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Hammer O'Justice
Hammer O'Justice, Attorney
Category: Legal
Satisfied Customers: 4374
Experience:  Almost 12 years of legal experience
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My father is 91 years old. A very responsible citizen who

Customer Question

My father is 91 years old. A very responsible citizen who has not had any driving citations or accidents in well over 20 years. He travels in about a 10 block radius from his home, which is a very small town and speed limit is 25 miles per hour. He never ventures on the highway our veers out of his routine. He is of sound mind, and is not demented in any way. He lives on his own, takes care of all of his finances and does very well. He has a good support system with family, neighbors and friends checking on him daily.
Recently, he was admitted into the hospital for some heart issues. He rebounded well, responded to medications and followed instructions. While in the hospital, an in law, my sister's husband, brought up to a Dr. that he had concerns about someone my father's age driving. The Doctor had a discussion with this person, who is not a direct family member regarding this issue. In turn, the Dr. took away my Father's driving privileges and sent forms into the DMV. There was no discussion with me, his power of attorney, my father or my sister.
What help can I get from an attorney or otherwise to get my father's driver's license re-instated? Did the Dr. violate HIPPA laws?
Thank YOU!
Submitted: 3 months ago.
Category: Legal
Expert:  Hammer O'Justice replied 3 months ago.


I'm sorry to hear about your father's situation. First, with regard to HIPAA, the DMV is considered a public health agency so sharing the information doesn't violate that law. This brochure explains it in depth:

With regard to the cancellation of his license, he has two options. He can either appeal the cancellation, or he can get a new medical examination report that indicates he is medically able to drive:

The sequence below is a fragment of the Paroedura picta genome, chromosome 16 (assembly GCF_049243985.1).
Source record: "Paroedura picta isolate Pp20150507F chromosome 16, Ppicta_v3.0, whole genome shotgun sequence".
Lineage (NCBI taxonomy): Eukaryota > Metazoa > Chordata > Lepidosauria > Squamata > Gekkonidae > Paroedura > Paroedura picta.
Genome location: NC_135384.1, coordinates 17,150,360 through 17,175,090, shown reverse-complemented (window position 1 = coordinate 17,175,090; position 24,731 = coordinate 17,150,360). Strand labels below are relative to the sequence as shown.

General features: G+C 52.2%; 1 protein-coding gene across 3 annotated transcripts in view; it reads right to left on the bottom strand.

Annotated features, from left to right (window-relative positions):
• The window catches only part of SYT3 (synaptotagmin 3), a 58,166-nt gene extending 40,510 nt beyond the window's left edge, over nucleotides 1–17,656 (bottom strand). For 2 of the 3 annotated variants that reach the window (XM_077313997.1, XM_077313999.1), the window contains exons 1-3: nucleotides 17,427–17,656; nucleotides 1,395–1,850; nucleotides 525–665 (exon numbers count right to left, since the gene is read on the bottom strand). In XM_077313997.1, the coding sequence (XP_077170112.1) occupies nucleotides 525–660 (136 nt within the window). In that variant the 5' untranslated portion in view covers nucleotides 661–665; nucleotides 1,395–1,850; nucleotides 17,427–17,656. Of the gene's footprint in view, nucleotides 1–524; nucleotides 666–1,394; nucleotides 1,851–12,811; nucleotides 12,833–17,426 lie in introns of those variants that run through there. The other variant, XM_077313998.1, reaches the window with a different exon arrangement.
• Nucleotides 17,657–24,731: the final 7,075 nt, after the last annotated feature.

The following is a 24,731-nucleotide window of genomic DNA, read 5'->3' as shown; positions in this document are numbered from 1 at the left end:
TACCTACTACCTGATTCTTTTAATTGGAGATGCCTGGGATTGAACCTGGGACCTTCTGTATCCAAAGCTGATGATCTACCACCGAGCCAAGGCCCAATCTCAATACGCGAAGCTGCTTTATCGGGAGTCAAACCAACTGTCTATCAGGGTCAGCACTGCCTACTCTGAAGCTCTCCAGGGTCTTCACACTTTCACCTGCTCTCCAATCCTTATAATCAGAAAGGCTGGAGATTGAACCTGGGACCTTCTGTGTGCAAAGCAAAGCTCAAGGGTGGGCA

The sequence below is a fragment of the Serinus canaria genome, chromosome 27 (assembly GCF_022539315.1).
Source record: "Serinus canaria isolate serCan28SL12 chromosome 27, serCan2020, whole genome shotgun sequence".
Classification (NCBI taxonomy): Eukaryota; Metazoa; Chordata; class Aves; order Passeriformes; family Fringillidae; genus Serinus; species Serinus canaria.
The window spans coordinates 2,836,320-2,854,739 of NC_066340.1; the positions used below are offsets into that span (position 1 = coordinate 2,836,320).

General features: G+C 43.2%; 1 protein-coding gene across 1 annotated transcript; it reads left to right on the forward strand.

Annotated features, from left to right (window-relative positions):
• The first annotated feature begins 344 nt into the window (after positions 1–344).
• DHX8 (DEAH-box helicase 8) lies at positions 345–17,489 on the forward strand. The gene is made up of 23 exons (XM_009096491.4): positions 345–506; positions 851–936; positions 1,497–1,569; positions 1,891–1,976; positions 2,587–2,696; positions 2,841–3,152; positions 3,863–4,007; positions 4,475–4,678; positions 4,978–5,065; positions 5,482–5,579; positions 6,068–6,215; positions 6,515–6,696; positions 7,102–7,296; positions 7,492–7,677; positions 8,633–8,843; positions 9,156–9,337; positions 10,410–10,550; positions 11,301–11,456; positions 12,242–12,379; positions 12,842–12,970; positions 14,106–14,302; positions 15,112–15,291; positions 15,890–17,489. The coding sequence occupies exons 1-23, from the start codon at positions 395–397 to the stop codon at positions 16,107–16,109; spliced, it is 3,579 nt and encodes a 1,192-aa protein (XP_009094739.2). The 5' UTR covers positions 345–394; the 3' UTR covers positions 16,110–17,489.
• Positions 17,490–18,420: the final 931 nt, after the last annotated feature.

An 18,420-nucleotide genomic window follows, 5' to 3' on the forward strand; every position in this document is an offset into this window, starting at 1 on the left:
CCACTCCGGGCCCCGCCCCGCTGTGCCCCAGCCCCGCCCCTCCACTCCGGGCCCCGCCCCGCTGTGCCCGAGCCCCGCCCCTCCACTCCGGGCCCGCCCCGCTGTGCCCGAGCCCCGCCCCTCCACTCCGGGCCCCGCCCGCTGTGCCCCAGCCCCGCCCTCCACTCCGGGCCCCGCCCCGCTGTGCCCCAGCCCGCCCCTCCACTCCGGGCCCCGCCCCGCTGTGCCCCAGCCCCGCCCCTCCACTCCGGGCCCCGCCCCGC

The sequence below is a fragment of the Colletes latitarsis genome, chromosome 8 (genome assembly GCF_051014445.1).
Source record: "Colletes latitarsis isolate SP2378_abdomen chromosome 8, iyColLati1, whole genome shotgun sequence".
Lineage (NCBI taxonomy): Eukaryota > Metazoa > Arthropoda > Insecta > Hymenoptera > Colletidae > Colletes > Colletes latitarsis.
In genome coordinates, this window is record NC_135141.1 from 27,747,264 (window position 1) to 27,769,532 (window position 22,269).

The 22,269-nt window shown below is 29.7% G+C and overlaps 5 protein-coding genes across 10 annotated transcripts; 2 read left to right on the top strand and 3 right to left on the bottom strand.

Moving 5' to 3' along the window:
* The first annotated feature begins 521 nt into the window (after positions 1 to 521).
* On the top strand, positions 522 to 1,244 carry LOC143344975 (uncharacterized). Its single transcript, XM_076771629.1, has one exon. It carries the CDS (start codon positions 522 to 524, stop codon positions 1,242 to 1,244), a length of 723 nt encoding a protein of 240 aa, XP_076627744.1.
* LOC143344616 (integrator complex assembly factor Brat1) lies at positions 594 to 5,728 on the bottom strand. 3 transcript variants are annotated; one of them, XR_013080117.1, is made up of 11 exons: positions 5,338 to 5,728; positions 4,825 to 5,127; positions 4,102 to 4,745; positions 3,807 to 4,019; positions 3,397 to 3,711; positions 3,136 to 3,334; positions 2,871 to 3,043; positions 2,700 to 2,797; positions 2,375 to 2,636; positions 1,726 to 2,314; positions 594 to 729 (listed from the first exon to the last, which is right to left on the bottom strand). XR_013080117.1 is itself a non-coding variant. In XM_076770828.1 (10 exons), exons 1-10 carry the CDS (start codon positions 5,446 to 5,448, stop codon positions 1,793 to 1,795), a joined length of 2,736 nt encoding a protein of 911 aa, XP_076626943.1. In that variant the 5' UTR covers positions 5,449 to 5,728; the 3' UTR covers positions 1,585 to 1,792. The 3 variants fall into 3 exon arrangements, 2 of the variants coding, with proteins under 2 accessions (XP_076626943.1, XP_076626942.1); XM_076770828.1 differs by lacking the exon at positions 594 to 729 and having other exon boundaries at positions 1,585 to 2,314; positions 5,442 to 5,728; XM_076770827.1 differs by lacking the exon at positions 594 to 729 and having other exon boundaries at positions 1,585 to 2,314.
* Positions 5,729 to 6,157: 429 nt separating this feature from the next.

If he can afford it, I would suggest perhaps getting an attorney to handle the appeal or the request to reinstate along with the new report. Most will handle something like this for a flat fee. Many DUI lawyers are actually very experienced in handling DMV cases like this because of all of the license troubles that accompany DUI cases, as well as attorneys who are experienced in administrative matters. Certainly you and he can try to do the appeal on your own by contacting the DMV and requesting the appeal paperwork, but it sometimes helps to have an attorney that can navigate it for you.

Customer: replied 3 months ago.
Thank YOU! This is very helpful. My question regarding HIPPA however, was about the DR. speaking to the in law, not regarding the DMV. I will talk with the attorney on Monday to start this appeal.
Customer: replied 3 months ago.
Can you address the DR speaking to the in law and what my Dad's rights are regarding that?
Expert:  Hammer O'Justice replied 3 months ago.

Yes, sorry, I stepped away from my computer for a bit.

In terms of HIPAA, it depends on what the doctor actually said to the in-law. If he was discussing with the in-law information that the in-law brought to his attention, it is not protected information. For example, if the in-law says "I have concerns about Joe driving because of the fact that he is unsteady on his feet, has had a couple of fender benders, and blacks out" and the doctor discusses whether those symptoms are something that could result in a medical cancellation of a license, that is not protected by HIPAA. But if the doctor volunteers what is called "protected health information" then there may be a HIPAA violation. Such as if in-law says "I don't think Joe should be driving, what do you think?" and the doctor says, "Yes, he has high blood pressure, and I have diagnosed him with a traumatic brain injury and that makes him dangerous on the road"...that would probably be a HIPAA violation. So it really depends on what the doctor said in that conversation. The mere fact that he discussed the driving issue with the in-law is not in and of itself a violation unless the doctor volunteered confidential information. I am including a link here that is pretty thorough in defining what is protected health information to give you some guidance on that:

Expert:  Hammer O'Justice replied 3 months ago.

Did you require any additional information? If not, I would appreciate if you leave a positive rating so I get credit for my answers. I wish you luck with your father's appeal.

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